This is the city of Homs. In spring 2011, Homs was a center of Syria's nascent peaceful protests against President Bashar al-Assad. Now, three years later, Syria's uprising has shifted into a violent civil war — and Homs is a humanitarian disaster.
For more than 600 days, Assad's army has laid siege to rebel-held areas, shelling neighborhoods and cutting off residents from food, medical care, electricity, and water. Then, on April 15, the Syrian army launched an assault to retake the besieged areas.
On April 17, U.N. and Arab League envoy Lakhdar Brahimi warned that Homs had again become a "theater of death and destruction." He called on the U.N. to act on a February resolution demanding the regime and rebels provide immediate aid in all of Syria.
The Syrian National Coalition also warned that those still in rebel held areas could face a massacre if Assad retook the city. The U.N. Security Council met to discuss the situation on April 18 — but did not make any further statements.
The same day, Brahimi reported that talks between the Syrian Army and Homs rebels had failed. As part of a temporary truce, the U.N. in February evacuated some 1,400 people from the besieged areas; around 1,300, reportedly mostly fighters, remained.
Friday marks three years since Syrian forces opened fire on a nonviolent sit-in in New Clock Square, Homs. In commemoration, this year Syrian activists started #EyeOnHoms to demand an end to the violence in Homs.
Three years of battles and bombings have devastated Homs, like the historic Khalid ibn al Walid Mosque pictured here before the unrest, and killed, wounded, and displaced much of Homs pre-war population of 2 million.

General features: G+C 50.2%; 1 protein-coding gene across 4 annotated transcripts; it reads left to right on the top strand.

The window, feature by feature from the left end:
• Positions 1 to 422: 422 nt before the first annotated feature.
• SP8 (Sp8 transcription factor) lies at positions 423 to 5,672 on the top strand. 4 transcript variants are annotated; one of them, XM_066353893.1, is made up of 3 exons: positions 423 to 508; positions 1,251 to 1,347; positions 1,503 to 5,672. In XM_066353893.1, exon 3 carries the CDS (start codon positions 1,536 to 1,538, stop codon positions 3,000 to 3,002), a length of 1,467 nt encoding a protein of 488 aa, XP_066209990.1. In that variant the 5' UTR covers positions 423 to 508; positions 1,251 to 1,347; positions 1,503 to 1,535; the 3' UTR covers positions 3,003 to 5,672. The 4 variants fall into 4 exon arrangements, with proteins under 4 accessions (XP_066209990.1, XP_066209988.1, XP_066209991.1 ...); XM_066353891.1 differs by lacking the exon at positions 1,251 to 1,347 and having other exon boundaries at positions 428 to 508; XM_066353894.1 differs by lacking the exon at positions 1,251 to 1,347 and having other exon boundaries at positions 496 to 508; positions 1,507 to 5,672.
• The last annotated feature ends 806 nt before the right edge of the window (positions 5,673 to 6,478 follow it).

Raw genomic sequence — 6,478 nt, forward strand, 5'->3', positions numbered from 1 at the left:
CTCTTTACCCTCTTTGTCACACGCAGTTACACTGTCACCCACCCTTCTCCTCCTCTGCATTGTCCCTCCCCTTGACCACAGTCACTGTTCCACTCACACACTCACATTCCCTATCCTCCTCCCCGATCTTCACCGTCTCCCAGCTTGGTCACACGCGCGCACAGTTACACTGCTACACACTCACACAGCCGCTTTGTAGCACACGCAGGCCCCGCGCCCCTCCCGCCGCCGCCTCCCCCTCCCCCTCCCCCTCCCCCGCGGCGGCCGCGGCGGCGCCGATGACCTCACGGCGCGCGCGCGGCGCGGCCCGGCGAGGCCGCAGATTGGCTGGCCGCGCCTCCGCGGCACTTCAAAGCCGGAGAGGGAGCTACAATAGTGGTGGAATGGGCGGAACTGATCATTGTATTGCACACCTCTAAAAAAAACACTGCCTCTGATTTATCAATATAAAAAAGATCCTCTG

"I know hashtags don't save lives," a Syrian activist who tweets at @THE_47th told BuzzFeed regarding #EyeOnHoms. "But if people don't know they won't even begin to take action." The activist added, "That's our struggle, how do we make this relevant?"
This month Assad announced that he will run in presidential elections to be held later this year. Assad's latest assault on Homs follows his army's successes in retaking strategic towns and cities along Lebanon's border, at great expense to the rebels.
This week, Assad's army continued its deadly barrel bombings of Aleppo, amid reports it used chlorine bombs near Damascus. In the east, Islamist rebels, including extremists, maintain significant territory, while Western-backed rebels are lagging.
Meanwhile, the prospect for a negotiated peace in Homs — and Syria — remains illusive as the humanitarian crisis worsens. At least 150,000 have died in the unrest and another 9 million have been displaced inside and outside Syria.
CORRECTION: The original article misrepresented @The_47ths relation to #EyeOnHoms. The Twitter user did not start the hashtag.